Dr. Emily Stowe  was the first female doctor to practice in Canada, and an activist for women's rights and suffrage. Emily Stowe was born in Norwich Township, Oxford County, Ontario. Emily’s public struggle to achieve equality for women began in 1852, when she applied for admission to Victoria College, Cobourg, Ontario. Refused on the grounds that she was female, she applied to the Normal School for Upper Canada, which Egerton Ryerson had recently founded in Toronto.

Emily Stowe was the first female doctor to practice in Canada, and an…

The government wanted to assimilate the aboriginal children to become exactly like Canadians.  The children were forced to learn English and speak only that.  They also had to abandon their religious beliefs.

'Firetraps,' disease and abusers - At least native children died in Canada's residential schools. Some of the aboriginal children died as runaways and were found frozen to death in snowy fields; others, who tried to escape their abusers, drowned.

Emily Murphy: 1868-1933; Emily Murphy was a Canadian women's rights activist, jurist, and author. She became the first female magistrate in Canada. She is best associated with feminism, specifically whether women were "persons" under Canadian law. In 1927, she and a group of other women contended that women could be qualified persons eligible to sit in the Senate. The Supreme Court of Canada ruled that they were not. However, upon appeal to the British Privy Council, the women won their…

Nellie McClung "Never underestimate the power of woman" Nellie McClung was a Canadian feminist, politician, and social activist. She was a part of the social and moral reform movements prevalent in Western Canada in the early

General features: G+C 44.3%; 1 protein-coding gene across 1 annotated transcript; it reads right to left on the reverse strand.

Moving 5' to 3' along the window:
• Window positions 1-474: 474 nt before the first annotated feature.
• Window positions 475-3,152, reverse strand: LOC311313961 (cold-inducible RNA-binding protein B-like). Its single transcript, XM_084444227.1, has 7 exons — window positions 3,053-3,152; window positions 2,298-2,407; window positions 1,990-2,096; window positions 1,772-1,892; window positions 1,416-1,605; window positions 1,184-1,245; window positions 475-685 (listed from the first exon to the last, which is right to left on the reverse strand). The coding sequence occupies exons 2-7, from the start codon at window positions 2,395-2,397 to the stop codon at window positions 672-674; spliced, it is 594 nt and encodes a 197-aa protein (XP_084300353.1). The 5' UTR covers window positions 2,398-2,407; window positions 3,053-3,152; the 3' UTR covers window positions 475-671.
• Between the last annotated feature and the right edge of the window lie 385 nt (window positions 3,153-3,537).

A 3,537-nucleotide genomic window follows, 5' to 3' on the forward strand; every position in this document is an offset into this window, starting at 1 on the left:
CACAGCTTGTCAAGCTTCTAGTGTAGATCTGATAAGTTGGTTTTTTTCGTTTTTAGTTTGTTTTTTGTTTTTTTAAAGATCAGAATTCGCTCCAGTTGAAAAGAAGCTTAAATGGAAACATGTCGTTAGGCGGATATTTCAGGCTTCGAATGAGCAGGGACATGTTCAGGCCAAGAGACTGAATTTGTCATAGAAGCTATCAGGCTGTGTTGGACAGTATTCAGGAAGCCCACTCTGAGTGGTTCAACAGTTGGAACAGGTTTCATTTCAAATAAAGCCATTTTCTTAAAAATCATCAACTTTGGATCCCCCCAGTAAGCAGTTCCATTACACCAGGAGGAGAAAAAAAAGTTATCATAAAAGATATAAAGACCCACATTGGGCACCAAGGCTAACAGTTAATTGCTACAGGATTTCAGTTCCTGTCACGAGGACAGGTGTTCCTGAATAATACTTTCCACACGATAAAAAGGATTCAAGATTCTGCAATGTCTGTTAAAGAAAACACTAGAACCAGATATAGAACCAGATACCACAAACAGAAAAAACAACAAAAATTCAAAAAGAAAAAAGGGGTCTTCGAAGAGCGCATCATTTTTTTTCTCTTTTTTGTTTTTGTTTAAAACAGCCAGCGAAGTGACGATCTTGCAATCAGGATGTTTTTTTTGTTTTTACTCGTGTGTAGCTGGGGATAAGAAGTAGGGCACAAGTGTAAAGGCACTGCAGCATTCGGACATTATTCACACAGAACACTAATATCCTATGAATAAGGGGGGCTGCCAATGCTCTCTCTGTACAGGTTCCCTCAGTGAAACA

Emily Murphy (1868-1933) was a Canadian equal rights activist. She became Canada's first female magistrate and helped to repeal discriminatory legislation against women. In 1929, she succeed in gaining a ruling that stated Women were legal persons under the B.N.A act and so could serve as a member of Congress and judges.  "The world loves a peaceful man, but it gives way to a strenuous kicker."  - Emily Murphy

Emily Murphy – The first women magistrate in the British Empire. In 1927 she joined forces with four other Canadian women who sought to challenge an old Canadian law that said, “women should not be counted as persons”

Source: Photograph The Persons Case. Women gained a huge victory for women’s rights in Canada. During the 1920s, women became more involved in society than they had been before. But they still earned half what men made, women participated in the work force and by 1929 made up 20 percent of its numbers. They generally worked as secretaries, sales clerks, factory workers, teachers and nurses.

History: August Supreme Court of Canada Rules Women are NOT Persons! - History and Headlines